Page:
A DRUNKEN father nearly five times over the drink-drive limit didn’t realise his car was on fire as he drove through Huddersfield with his children.
When Adam Craig Whitehead stopped in a traffic queue, other motorists managed to pull his three young children out of the car to safety, before he drove on.
But yesterday, Huddersfield magistrates spared him jail and sentenced him to 16 weeks in prison, suspended for two years.
Whitehead, 36, of Norcross Avenue in Oakes, was banned from driving for 36 months, handed a bill for £85 costs, and ordered to do 60 hours unpaid work.
He pleaded guilty to drink driving and part of his sentence will be an alcohol treatment requirement.
Tests showed he had 162 microgrammes of alcohol in 100 millilitres of breath – the limit is 35.
The court heard how the father-of-three had drunk a bottle of vodka the night before getting behind the wheel on June 19.
One of his children was in the passenger seat and two were in the back as he drove to meet a friend in Milnsbridge.
Carole Lawford, prosecuting, said a woman driving behind Whitehead’s car noticed black smoke billowing from his green Fiat.
The woman sounded her horn to get Whitehead’s attention, but he didn’t stop as he drove along Longwood Road in Paddock.
When he eventually stopped in traffic, she got out of her car and banged on his window to alert him but he didn’t do anything.
She and her mother had to pull the children out of the car and on to the pavement. Whitehead didn’t get out of the car, but drove on, stopping a little further up the road.
When police arrived they breathalysed him and he was nearly five times over the limit.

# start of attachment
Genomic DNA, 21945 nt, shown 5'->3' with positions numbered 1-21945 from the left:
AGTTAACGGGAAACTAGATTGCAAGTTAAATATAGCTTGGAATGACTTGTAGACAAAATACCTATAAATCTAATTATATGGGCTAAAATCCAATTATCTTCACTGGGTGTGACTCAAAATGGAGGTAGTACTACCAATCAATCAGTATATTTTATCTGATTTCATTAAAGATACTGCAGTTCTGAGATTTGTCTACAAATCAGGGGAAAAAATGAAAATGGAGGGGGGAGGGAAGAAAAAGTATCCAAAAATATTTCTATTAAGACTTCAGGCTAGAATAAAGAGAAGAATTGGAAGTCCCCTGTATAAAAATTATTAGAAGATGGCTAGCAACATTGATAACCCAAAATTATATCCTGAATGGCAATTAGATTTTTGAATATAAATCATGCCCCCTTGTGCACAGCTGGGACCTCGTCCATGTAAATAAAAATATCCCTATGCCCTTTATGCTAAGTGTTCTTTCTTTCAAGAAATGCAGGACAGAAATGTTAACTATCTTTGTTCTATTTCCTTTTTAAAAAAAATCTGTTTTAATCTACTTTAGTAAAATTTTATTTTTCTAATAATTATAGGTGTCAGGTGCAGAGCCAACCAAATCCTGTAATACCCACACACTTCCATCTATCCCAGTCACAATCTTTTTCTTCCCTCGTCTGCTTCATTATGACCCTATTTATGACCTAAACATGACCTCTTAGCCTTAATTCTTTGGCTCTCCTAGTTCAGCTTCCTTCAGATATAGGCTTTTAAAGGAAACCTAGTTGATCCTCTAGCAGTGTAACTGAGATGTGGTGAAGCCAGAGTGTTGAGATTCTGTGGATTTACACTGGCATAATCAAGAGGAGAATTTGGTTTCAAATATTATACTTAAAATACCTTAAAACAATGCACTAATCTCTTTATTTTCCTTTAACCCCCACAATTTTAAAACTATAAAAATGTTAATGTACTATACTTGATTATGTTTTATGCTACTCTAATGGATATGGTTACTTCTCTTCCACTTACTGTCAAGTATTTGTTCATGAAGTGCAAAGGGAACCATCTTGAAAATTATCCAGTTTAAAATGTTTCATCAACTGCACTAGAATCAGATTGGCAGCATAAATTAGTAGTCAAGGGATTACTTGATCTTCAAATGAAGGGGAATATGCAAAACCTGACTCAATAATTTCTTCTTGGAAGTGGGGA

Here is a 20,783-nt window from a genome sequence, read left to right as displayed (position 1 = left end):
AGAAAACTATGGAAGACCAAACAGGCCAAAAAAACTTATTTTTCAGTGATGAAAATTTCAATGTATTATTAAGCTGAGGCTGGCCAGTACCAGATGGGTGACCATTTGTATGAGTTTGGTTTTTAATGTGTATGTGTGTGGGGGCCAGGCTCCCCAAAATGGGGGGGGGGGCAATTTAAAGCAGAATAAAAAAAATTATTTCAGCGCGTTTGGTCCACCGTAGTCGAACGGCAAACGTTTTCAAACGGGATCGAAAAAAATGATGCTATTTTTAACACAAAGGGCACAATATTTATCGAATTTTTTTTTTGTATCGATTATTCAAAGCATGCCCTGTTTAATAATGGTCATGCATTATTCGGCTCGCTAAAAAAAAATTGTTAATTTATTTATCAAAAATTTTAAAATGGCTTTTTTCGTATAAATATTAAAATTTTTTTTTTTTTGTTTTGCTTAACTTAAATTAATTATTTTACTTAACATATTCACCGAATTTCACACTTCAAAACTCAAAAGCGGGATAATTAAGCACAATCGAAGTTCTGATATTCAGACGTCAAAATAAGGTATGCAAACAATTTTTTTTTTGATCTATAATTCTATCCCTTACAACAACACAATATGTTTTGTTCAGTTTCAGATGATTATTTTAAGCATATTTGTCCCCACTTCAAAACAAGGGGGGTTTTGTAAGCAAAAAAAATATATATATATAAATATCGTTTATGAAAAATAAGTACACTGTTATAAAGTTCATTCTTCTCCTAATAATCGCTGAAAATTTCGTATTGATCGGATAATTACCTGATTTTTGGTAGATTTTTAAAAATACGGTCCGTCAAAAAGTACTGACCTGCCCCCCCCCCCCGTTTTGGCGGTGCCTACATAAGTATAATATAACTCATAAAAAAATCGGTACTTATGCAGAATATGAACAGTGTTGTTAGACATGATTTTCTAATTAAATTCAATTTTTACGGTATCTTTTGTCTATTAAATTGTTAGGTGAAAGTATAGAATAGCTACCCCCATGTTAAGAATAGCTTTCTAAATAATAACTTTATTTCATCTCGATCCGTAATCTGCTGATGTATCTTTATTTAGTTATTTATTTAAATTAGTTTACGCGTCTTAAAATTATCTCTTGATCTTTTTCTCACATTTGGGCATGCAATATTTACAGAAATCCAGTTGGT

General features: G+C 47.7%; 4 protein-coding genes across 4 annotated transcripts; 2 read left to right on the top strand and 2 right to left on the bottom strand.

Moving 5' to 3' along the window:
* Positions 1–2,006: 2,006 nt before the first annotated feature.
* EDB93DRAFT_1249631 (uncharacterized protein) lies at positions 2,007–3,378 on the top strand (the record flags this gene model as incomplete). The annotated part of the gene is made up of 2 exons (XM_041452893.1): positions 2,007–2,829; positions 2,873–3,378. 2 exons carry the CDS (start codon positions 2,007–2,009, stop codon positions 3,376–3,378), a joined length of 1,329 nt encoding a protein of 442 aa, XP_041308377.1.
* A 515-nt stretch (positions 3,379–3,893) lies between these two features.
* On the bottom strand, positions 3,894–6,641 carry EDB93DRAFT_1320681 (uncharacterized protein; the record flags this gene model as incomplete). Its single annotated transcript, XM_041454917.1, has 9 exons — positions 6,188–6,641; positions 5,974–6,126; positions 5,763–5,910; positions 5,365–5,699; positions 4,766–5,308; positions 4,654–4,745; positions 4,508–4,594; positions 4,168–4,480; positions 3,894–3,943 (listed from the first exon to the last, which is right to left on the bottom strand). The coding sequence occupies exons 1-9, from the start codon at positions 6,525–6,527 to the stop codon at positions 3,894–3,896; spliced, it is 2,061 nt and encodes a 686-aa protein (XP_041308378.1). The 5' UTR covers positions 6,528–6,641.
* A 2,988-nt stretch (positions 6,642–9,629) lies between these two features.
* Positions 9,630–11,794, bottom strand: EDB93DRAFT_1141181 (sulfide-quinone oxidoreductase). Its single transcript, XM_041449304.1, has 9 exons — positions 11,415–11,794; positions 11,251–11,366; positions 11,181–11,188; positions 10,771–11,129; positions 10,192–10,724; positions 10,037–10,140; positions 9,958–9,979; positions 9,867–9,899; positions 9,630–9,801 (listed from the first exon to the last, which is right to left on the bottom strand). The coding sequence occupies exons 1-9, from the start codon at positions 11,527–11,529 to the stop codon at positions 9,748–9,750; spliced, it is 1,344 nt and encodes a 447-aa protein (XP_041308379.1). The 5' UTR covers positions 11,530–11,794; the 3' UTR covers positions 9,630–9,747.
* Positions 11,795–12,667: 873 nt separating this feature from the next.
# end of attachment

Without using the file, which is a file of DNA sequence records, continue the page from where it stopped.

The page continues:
He told them he had drunk a bottle of vodka the night before.
After examining Whitehead’s car police realised the clutch had burned out and overheated, causing the smoke.
Neil Murphy, defending, said Whitehead had a “chronic” drink problem and was depressed after splitting up with his wife and losing his job.
He said: “He is a man who up until now was a law-abiding citizen and a hard-working family man.
“This isn’t the case of an individual gambling with alcohol who plans to go out and plans to drink and wanted to take the risk.
“He had been drinking the previous evening, and he was driving his vehicle in the morning when his wife was away in France.”
Mr Murphy said Whitehead had recently lost a “high paid” job and had broken up with his wife, but they were still living in the same house together with the children.
Chairman of the magistrates, Mrs Mary Hirst, told Whitehead: “Your driving ability was so impaired that you didn’t even realise the clutch had burnt out and the car was on fire.”
She told the father, who was smartly dressed in a beige suit and red tie, that he had put the lives of his children in danger as well as himself and other road users.